Cattleya orchids seedlings in vitro performance under artificial and natural light

R. Farinacio, R.F. Galdiano, E.G.M. Lemos
In vitro seed germination represents an important alternative to overcome limitations of the orchid conventional propagation. The use of natural light demonstrated potential in promoting in vitro hardiness of tropical orchid species, as well as reducing production costs. The goal of this study was to evaluate seedlings on in vitro growth of the native orchid species Cattleya amethystoglossa, Cattleya nobilior and Cattleya walkeriana under standard growth chamber and natural sunlight. Germinated protocorms (0.5 cm in length) in half-strength Murashige and Skoog culture medium in a growth chamber (30 μmol m-2 s-1 provided by fluorescent lamps in a 14-h photoperiod and temperature of 26±2°C) were subcultured in the same culture medium and incubated in the conditions of growth chamber or under natural light (80 μmol m-2 s-1 and 26±2°C). Seedlings growth characteristics of length and number of roots, shoot length, number of leaves, fresh weight, chlorophyll and carotenoid content were evaluated after 150 days. Data were statistically analyzed by ANOVA and means separated by Tukey's test. Artificial light favored pigment accumulation. There were significant differences between species in all analyzed parameters, except for number and length of roots. Cattleya amethystoglossa and Cattleya nobilior presented similar or superior growth under natural light, while Cattleya walkeriana presented less growth efficiency for shoot length, leaf number and fresh weight. Seedlings were deflasked and successfully acclimatized in greenhouse conditions.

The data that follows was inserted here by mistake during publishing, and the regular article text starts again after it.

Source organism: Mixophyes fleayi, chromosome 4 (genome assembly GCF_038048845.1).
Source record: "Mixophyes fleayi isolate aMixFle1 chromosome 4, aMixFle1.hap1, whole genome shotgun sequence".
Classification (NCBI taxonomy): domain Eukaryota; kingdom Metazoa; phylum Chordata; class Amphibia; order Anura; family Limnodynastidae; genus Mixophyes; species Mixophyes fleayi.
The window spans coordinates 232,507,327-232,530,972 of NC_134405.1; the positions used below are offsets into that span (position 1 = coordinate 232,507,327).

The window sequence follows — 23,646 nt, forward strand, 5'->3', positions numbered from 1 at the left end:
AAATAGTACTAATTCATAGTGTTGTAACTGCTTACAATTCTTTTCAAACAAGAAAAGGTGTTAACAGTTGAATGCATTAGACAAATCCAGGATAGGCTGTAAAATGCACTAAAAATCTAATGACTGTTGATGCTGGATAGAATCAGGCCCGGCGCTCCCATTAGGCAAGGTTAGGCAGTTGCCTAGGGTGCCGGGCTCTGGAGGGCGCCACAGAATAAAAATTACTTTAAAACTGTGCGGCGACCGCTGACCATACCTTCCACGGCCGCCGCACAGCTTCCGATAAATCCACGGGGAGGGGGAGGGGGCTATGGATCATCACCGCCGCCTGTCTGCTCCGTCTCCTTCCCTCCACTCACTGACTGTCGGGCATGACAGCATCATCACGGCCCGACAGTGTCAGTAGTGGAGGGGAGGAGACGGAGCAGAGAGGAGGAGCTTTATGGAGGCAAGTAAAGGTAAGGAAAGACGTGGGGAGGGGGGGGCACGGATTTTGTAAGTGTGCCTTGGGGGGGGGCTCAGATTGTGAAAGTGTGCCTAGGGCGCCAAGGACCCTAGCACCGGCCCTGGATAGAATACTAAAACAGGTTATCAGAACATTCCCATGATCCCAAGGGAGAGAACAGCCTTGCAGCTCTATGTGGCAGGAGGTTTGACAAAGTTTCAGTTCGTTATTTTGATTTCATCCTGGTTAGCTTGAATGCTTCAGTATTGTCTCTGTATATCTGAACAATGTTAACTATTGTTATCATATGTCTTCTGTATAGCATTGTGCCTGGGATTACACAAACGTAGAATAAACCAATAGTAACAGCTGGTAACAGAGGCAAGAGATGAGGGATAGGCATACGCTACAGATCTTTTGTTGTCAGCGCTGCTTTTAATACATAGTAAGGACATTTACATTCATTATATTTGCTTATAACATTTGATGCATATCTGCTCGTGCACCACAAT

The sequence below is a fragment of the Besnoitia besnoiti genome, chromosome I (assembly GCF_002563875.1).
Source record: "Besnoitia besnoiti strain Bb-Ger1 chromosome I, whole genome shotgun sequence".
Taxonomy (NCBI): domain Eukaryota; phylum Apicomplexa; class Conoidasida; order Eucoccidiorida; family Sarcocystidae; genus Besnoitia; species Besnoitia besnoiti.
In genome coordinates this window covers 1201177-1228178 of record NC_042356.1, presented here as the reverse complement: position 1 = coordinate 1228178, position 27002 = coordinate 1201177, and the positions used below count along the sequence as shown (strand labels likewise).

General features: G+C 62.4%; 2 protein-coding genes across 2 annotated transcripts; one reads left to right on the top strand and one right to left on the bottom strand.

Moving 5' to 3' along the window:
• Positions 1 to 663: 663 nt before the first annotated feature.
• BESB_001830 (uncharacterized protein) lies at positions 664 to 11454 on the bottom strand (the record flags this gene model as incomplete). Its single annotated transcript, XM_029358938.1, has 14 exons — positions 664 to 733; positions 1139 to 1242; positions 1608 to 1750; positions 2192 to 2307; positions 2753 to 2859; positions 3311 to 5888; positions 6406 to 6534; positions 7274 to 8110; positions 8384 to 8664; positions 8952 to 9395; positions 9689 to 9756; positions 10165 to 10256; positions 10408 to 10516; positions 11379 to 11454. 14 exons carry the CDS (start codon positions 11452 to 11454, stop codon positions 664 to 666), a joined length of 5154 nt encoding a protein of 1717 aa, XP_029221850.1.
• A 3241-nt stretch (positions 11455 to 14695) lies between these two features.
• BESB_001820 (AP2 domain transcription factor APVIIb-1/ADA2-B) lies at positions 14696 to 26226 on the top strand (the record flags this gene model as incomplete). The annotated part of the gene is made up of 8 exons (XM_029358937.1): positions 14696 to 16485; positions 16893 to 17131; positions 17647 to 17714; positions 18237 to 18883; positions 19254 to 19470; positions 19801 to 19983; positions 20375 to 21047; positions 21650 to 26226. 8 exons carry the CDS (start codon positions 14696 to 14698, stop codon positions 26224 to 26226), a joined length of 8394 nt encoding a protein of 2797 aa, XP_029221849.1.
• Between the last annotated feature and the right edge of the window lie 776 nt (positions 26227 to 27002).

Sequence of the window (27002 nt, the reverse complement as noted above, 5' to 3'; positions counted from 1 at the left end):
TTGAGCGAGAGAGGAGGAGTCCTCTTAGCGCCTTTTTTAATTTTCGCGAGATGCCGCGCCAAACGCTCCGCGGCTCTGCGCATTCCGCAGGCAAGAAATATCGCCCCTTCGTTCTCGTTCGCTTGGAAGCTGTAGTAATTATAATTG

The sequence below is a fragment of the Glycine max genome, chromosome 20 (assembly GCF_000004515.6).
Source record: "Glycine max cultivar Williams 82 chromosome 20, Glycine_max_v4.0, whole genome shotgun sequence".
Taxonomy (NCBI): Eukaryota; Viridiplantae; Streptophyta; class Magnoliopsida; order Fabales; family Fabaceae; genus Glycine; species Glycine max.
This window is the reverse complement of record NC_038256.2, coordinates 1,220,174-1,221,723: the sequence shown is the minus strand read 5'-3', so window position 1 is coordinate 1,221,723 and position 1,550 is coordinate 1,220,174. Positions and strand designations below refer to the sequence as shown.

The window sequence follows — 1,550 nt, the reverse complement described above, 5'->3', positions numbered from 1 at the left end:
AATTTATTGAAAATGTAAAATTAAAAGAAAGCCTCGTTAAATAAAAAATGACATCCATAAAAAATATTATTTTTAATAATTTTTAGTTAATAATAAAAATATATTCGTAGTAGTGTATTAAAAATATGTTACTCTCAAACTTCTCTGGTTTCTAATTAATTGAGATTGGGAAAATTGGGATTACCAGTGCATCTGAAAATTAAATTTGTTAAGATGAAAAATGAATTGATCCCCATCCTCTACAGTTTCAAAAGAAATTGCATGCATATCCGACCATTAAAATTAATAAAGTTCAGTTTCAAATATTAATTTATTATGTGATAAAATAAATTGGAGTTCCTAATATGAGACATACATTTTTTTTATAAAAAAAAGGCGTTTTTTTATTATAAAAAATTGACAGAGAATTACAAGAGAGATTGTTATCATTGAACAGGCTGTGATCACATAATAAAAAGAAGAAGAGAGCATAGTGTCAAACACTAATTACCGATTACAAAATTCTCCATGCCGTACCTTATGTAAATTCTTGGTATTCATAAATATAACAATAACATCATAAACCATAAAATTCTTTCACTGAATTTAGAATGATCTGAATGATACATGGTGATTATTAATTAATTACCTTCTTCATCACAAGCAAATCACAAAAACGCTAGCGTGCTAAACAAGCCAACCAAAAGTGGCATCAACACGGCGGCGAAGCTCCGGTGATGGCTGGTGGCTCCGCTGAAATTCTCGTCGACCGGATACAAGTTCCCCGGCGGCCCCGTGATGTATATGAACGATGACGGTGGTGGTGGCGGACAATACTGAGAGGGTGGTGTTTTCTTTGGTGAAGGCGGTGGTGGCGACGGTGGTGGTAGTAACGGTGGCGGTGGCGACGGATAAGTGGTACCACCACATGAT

Farinacio, R., Galdiano, R.F. and Lemos, E.G.M. (2018). Cattleya orchids seedlings in vitro performance under artificial and natural light. Acta Hortic. 1224, 45-50
DOI: 10.17660/ActaHortic.2018.1224.7
Orchidaceae, light sources, seedlings in vitro growth, photosynthetic pigments, ex vitro establishment

Acta Horticulturae